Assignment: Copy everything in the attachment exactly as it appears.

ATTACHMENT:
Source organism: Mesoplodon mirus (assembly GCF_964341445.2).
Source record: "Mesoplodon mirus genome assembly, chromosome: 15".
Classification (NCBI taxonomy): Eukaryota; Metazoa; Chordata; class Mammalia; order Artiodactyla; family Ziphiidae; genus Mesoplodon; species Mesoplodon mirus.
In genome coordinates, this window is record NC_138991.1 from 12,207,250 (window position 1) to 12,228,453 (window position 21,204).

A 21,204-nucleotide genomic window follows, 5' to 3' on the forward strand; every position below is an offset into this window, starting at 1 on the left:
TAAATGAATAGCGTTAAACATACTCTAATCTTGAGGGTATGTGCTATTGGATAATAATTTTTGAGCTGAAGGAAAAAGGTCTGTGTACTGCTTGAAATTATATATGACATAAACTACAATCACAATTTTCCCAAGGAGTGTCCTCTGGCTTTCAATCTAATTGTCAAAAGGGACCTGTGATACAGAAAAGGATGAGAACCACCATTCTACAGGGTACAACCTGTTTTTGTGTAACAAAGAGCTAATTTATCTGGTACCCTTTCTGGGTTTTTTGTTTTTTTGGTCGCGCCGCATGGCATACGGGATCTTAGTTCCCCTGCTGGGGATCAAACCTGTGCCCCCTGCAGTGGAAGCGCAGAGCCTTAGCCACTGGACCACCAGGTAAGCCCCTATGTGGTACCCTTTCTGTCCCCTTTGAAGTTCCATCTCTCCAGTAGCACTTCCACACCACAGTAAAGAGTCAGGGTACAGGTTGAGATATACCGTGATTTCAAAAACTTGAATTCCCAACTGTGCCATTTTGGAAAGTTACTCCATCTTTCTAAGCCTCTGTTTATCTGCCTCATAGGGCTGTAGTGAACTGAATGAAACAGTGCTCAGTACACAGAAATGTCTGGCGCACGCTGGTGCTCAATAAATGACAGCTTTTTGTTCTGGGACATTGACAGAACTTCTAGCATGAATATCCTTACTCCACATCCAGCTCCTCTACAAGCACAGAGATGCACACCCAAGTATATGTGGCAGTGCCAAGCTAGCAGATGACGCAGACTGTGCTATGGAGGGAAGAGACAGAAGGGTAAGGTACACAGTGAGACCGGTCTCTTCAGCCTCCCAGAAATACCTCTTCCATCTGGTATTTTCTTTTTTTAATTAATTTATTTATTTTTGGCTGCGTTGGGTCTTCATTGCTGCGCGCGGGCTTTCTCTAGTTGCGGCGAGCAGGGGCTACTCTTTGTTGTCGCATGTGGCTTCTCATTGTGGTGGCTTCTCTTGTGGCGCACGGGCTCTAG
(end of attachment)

Source organism: Mesoplodon mirus (assembly GCF_964341445.2).
Source record: "Mesoplodon mirus genome assembly, chromosome: 15".
Classification (NCBI taxonomy): Eukaryota; Metazoa; Chordata; class Mammalia; order Artiodactyla; family Ziphiidae; genus Mesoplodon; species Mesoplodon mirus.
In genome coordinates, this window is record NC_138991.1 from 12,207,250 (window position 1) to 12,228,453 (window position 21,204).

A 21,204-nucleotide genomic window follows, 5' to 3' on the forward strand; every position below is an offset into this window, starting at 1 on the left:
TAAATGAATAGCGTTAAACATACTCTAATCTTGAGGGTATGTGCTATTGGATAATAATTTTTGAGCTGAAGGAAAAAGGTCTGTGTACTGCTTGAAATTATATATGACATAAACTACAATCACAATTTTCCCAAGGAGTGTCCTCTGGCTTTCAATCTAATTGTCAAAAGGGACCTGTGATACAGAAAAGGATGAGAACCACCATTCTACAGGGTACAACCTGTTTTTGTGTAACAAAGAGCTAATTTATCTGGTACCCTTTCTGGGTTTTTTGTTTTTTTGGTCGCGCCGCATGGCATACGGGATCTTAGTTCCCCTGCTGGGGATCAAACCTGTGCCCCCTGCAGTGGAAGCGCAGAGCCTTAGCCACTGGACCACCAGGTAAGCCCCTATGTGGTACCCTTTCTGTCCCCTTTGAAGTTCCATCTCTCCAGTAGCACTTCCACACCACAGTAAAGAGTCAGGGTACAGGTTGAGATATACCGTGATTTCAAAAACTTGAATTCCCAACTGTGCCATTTTGGAAAGTTACTCCATCTTTCTAAGCCTCTGTTTATCTGCCTCATAGGGCTGTAGTGAACTGAATGAAACAGTGCTCAGTACACAGAAATGTCTGGCGCACGCTGGTGCTCAATAAATGACAGCTTTTTGTTCTGGGACATTGACAGAACTTCTAGCATGAATATCCTTACTCCACATCCAGCTCCTCTACAAGCACAGAGATGCACACCCAAGTATATGTGGCAGTGCCAAGCTAGCAGATGACGCAGACTGTGCTATGGAGGGAAGAGACAGAAGGGTAAGGTACACAGTGAGACCGGTCTCTTCAGCCTCCCAGAAATACCTCTTCCATCTGGTATTTTCTTTTTTTAATTAATTTATTTATTTTTGGCTGCGTTGGGTCTTCATTGCTGCGCGCGGGCTTTCTCTAGTTGCGGCGAGCAGGGGCTACTCTTTGTTGTCGCATGTGGCTTCTCATTGTGGTGGCTTCTCTTGTGGCGCACGGGCTCTAG